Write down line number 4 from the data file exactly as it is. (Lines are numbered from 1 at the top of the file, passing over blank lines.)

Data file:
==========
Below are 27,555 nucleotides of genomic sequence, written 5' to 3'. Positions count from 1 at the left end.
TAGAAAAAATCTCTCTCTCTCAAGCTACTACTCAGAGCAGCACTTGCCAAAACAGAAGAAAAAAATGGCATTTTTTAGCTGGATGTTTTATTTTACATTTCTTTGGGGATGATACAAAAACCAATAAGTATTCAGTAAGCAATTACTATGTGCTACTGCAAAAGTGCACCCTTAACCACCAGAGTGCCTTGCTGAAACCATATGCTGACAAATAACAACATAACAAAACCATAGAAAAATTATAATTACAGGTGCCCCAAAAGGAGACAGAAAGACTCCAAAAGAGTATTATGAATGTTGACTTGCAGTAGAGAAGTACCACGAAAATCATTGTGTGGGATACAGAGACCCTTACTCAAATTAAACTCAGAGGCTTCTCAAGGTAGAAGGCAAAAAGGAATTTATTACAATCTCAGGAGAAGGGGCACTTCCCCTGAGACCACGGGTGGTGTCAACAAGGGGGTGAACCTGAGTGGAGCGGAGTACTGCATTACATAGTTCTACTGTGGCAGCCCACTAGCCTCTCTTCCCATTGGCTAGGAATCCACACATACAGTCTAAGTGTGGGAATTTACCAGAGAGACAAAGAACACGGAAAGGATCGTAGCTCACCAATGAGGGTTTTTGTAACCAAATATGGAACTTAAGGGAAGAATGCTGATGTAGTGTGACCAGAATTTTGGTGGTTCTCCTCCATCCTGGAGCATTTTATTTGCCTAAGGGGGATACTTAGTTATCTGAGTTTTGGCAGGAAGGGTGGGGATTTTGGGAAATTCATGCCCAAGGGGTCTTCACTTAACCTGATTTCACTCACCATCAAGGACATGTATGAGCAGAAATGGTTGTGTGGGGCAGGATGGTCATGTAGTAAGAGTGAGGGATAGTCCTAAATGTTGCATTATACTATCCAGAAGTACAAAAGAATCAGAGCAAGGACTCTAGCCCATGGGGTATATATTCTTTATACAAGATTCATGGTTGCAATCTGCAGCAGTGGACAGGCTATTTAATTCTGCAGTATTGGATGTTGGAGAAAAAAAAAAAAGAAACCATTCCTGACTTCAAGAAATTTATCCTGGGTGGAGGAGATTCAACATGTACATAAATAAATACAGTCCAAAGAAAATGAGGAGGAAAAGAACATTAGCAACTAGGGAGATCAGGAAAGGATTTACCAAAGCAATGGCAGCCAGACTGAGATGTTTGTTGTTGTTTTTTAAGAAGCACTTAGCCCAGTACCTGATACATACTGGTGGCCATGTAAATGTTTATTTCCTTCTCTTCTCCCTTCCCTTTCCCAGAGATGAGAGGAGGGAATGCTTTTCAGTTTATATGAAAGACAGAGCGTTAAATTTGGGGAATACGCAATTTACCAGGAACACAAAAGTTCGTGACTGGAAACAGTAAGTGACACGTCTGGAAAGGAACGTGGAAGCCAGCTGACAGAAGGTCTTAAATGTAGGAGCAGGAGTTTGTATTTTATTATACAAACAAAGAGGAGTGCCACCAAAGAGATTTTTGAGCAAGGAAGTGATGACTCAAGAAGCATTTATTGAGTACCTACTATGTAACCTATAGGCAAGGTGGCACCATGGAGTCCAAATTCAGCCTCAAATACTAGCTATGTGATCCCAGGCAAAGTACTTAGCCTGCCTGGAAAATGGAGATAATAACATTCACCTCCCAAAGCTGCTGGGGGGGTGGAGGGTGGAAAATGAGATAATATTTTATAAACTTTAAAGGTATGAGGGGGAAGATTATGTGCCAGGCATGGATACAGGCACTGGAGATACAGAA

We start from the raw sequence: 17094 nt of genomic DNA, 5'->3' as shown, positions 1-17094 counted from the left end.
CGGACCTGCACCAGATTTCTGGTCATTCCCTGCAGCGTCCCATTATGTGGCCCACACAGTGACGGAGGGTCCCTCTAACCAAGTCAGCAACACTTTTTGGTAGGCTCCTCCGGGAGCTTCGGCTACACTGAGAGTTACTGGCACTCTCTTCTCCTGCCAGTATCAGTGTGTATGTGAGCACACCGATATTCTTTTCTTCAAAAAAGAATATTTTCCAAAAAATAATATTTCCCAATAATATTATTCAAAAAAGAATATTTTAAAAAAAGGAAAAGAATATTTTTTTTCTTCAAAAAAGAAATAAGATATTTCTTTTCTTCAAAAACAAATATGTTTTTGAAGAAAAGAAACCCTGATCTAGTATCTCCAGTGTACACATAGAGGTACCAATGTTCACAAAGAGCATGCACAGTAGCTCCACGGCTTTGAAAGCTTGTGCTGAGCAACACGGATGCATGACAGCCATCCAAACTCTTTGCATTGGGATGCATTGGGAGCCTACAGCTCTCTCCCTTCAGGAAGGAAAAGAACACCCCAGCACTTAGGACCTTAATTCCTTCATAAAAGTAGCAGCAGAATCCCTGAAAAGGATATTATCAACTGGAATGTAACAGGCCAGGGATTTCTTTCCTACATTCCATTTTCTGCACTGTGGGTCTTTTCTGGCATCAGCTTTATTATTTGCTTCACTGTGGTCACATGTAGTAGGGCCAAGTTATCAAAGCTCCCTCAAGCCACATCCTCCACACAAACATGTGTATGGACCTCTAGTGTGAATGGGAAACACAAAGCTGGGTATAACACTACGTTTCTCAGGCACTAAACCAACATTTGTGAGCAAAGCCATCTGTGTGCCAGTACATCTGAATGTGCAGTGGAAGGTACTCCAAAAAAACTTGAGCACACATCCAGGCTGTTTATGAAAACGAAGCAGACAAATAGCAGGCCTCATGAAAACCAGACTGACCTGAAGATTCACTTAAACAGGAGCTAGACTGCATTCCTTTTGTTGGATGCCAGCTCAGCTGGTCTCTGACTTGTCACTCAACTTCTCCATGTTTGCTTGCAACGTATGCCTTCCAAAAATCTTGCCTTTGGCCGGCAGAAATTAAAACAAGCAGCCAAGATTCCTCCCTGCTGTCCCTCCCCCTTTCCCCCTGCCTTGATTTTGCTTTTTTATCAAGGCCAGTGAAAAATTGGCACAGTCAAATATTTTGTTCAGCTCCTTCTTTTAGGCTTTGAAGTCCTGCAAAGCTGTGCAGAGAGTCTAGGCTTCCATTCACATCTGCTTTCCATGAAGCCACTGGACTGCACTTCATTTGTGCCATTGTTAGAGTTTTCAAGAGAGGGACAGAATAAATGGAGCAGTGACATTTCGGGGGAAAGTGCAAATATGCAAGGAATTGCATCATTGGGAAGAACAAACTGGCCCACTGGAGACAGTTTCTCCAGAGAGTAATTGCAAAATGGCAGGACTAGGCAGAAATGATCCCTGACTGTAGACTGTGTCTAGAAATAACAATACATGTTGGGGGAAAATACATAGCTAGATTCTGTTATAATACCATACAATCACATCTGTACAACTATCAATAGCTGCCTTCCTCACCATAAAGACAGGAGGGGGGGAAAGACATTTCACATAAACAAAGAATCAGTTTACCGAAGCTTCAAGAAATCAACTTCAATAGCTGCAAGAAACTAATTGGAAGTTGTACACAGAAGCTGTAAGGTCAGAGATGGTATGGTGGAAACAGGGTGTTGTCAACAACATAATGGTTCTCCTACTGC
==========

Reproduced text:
CGGACCTGCACCAGATTTCTGGTCATTCCCTGCAGCGTCCCATTATGTGGCCCACACAGTGACGGAGGGTCCCTCTAACCAAGTCAGCAACACTTTTTGGTAGGCTCCTCCGGGAGCTTCGGCTACACTGAGAGTTACTGGCACTCTCTTCTCCTGCCAGTATCAGTGTGTATGTGAGCACACCGATATTCTTTTCTTCAAAAAAGAATATTTTCCAAAAAATAATATTTCCCAATAATATTATTCAAAAAAGAATATTTTAAAAAAAGGAAAAGAATATTTTTTTTCTTCAAAAAAGAAATAAGATATTTCTTTTCTTCAAAAACAAATATGTTTTTGAAGAAAAGAAACCCTGATCTAGTATCTCCAGTGTACACATAGAGGTACCAATGTTCACAAAGAGCATGCACAGTAGCTCCACGGCTTTGAAAGCTTGTGCTGAGCAACACGGATGCATGACAGCCATCCAAACTCTTTGCATTGGGATGCATTGGGAGCCTACAGCTCTCTCCCTTCAGGAAGGAAAAGAACACCCCAGCACTTAGGACCTTAATTCCTTCATAAAAGTAGCAGCAGAATCCCTGAAAAGGATATTATCAACTGGAATGTAACAGGCCAGGGATTTCTTTCCTACATTCCATTTTCTGCACTGTGGGTCTTTTCTGGCATCAGCTTTATTATTTGCTTCACTGTGGTCACATGTAGTAGGGCCAAGTTATCAAAGCTCCCTCAAGCCACATCCTCCACACAAACATGTGTATGGACCTCTAGTGTGAATGGGAAACACAAAGCTGGGTATAACACTACGTTTCTCAGGCACTAAACCAACATTTGTGAGCAAAGCCATCTGTGTGCCAGTACATCTGAATGTGCAGTGGAAGGTACTCCAAAAAAACTTGAGCACACATCCAGGCTGTTTATGAAAACGAAGCAGACAAATAGCAGGCCTCATGAAAACCAGACTGACCTGAAGATTCACTTAAACAGGAGCTAGACTGCATTCCTTTTGTTGGATGCCAGCTCAGCTGGTCTCTGACTTGTCACTCAACTTCTCCATGTTTGCTTGCAACGTATGCCTTCCAAAAATCTTGCCTTTGGCCGGCAGAAATTAAAACAAGCAGCCAAGATTCCTCCCTGCTGTCCCTCCCCCTTTCCCCCTGCCTTGATTTTGCTTTTTTATCAAGGCCAGTGAAAAATTGGCACAGTCAAATATTTTGTTCAGCTCCTTCTTTTAGGCTTTGAAGTCCTGCAAAGCTGTGCAGAGAGTCTAGGCTTCCATTCACATCTGCTTTCCATGAAGCCACTGGACTGCACTTCATTTGTGCCATTGTTAGAGTTTTCAAGAGAGGGACAGAATAAATGGAGCAGTGACATTTCGGGGGAAAGTGCAAATATGCAAGGAATTGCATCATTGGGAAGAACAAACTGGCCCACTGGAGACAGTTTCTCCAGAGAGTAATTGCAAAATGGCAGGACTAGGCAGAAATGATCCCTGACTGTAGACTGTGTCTAGAAATAACAATACATGTTGGGGGAAAATACATAGCTAGATTCTGTTATAATACCATACAATCACATCTGTACAACTATCAATAGCTGCCTTCCTCACCATAAAGACAGGAGGGGGGGAAAGACATTTCACATAAACAAAGAATCAGTTTACCGAAGCTTCAAGAAATCAACTTCAATAGCTGCAAGAAACTAATTGGAAGTTGTACACAGAAGCTGTAAGGTCAGAGATGGTATGGTGGAAACAGGGTGTTGTCAACAACATAATGGTTCTCCTACTGC